Malaria is an infectious disease caused by parasitic protozoa in the Plasmodium genus. A complete understanding of the biology of these parasites is challenging in view of their need to switch between the vertebrate and insect hosts. The parasites are also capable of becoming highly motile and of remaining dormant for decades, depending on the stage of their life cycle.
The Nepalese Government has made significant progress toward the elimination of malaria. However, given the surge in the prevalence of non-communicable diseases, such as diabetes and hypertension, and the localized nature of malaria prevalence, malaria elimination will remain a challenge. In the current study, the authors sought to understand local perceptions on threats to malaria elimination in three endemic districts.
Government officials, representatives from malaria endemic communities, and nonprofit, academic, and private sector partners convened at the 2019 Isdell:Flowers Cross Border Malaria Initiative Round Table in Livingstone, Zambia from February 28–March 1, 2019 to discuss the necessity of community engagement and the involvement of those directly affected by malaria in malaria elimination efforts.
Haiti and the Dominican Republic (DR) are targeting malaria elimination by 2022. The private health sector has been relatively unengaged in these efforts, even though most primary health care in Haiti is provided by non-state actors, and many people use traditional medicine. Data on private health sector participation in malaria elimination efforts are lacking, as are data on care-seeking behaviour of patients in the private health sector. This study sought to describe the role of private health sector providers, care-seeking behaviour of individuals at high risk of malaria, and possible means of engaging the private health sector in Hispaniola’s malaria elimination efforts.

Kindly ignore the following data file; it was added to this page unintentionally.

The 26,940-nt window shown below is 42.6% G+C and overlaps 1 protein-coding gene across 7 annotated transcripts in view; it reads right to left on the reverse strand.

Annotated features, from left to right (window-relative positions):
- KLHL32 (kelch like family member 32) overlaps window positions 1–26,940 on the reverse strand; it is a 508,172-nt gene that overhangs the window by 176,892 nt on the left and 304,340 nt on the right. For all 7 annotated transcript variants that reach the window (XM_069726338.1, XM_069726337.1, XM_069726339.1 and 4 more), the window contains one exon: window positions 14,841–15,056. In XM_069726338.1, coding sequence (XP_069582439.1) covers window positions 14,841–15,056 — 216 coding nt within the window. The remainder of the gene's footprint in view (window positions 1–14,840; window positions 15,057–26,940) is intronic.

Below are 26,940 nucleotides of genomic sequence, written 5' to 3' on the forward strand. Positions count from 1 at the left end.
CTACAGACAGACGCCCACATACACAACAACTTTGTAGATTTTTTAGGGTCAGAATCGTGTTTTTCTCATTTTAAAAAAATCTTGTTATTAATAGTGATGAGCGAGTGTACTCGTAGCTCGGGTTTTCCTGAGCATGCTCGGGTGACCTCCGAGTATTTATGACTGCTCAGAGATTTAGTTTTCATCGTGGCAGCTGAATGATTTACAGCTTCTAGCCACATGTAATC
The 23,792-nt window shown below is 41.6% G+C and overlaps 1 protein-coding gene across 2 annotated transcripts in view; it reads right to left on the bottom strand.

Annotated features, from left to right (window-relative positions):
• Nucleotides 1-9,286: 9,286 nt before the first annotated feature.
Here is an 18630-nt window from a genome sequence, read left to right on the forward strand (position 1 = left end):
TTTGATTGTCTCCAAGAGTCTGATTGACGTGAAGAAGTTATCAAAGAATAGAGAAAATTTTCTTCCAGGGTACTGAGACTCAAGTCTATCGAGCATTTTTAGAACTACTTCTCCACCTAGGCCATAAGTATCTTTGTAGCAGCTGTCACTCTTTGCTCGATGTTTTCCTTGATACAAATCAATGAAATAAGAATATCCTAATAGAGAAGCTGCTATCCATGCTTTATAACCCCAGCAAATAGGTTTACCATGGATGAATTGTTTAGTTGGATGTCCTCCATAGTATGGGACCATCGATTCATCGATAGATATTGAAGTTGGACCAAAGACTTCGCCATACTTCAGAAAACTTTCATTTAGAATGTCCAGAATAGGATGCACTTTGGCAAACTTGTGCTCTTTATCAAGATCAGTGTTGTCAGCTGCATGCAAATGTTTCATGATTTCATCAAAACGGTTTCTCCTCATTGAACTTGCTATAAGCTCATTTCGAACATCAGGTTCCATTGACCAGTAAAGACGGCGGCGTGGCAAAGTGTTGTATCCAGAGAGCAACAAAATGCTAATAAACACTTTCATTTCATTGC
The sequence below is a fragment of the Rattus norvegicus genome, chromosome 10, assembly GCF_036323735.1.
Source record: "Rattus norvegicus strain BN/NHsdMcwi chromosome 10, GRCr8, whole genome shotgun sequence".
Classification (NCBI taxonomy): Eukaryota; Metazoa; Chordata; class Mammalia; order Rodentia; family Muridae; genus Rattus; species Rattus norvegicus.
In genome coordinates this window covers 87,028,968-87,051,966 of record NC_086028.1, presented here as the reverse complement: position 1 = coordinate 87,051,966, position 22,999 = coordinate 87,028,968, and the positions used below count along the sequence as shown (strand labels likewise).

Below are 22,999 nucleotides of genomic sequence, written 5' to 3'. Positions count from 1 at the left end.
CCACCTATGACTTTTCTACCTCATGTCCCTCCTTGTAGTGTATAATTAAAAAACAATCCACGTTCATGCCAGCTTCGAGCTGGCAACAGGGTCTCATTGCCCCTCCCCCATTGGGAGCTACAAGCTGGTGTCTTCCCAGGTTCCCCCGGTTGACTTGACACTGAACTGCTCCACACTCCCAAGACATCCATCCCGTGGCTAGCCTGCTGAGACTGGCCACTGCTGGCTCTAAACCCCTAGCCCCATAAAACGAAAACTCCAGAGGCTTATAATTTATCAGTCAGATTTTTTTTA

The scientific community worldwide has realized that malaria elimination will not be possible without development of safe and effective transmission-blocking interventions. Primaquine, the only WHO recommended transmission-blocking drug, is not extensively utilized because of the toxicity issues in G6PD deficient individuals.
Over the last 20 years, malaria incidence has decreased across the Greater Mekong Sub-region (GMS) and the emergence of artemisinin resistance has stimulated efforts to accelerate regional elimination. In the GMS, the malaria transmission is focused increasingly in forested zones. This article describes forest-going activities and examines forest workers’ attitudes to and experiences of malaria prevention and control in north-eastern Cambodia.
Since 2012, the Zanzibar Malaria Elimination Program has been implementing reactive case detection (RACD). Health facility (HF) staff send individual malaria case notifications by using mobile phones, triggering a review of HF records and malaria testing and treatment at the household level by a district malaria surveillance officer. We assessed the completeness and timeliness of this system, from case notification to household-level response. We reviewed two years (2015–2016) of primary register information in 40 randomly selected HFs on Zanzibar’s two islands Unguja and Pemba and database records of case notifications from all registered HFs for the period 2013–16.
Surveillance is a core component of an effective system to support malaria elimination. Poor surveillance data will prevent countries from monitoring progress towards elimination and targeting interventions to the last remaining at-risk places. An evaluation of the performance of surveillance systems in 16 countries was conducted to identify key gaps which could be addressed to build effective systems for malaria elimination.
There are several recent papers examining the way that the US gradually suppressed and then eliminated malaria from the southern states which were sub-tropical, and also from the northern states in which summer-time malaria had always been a problem.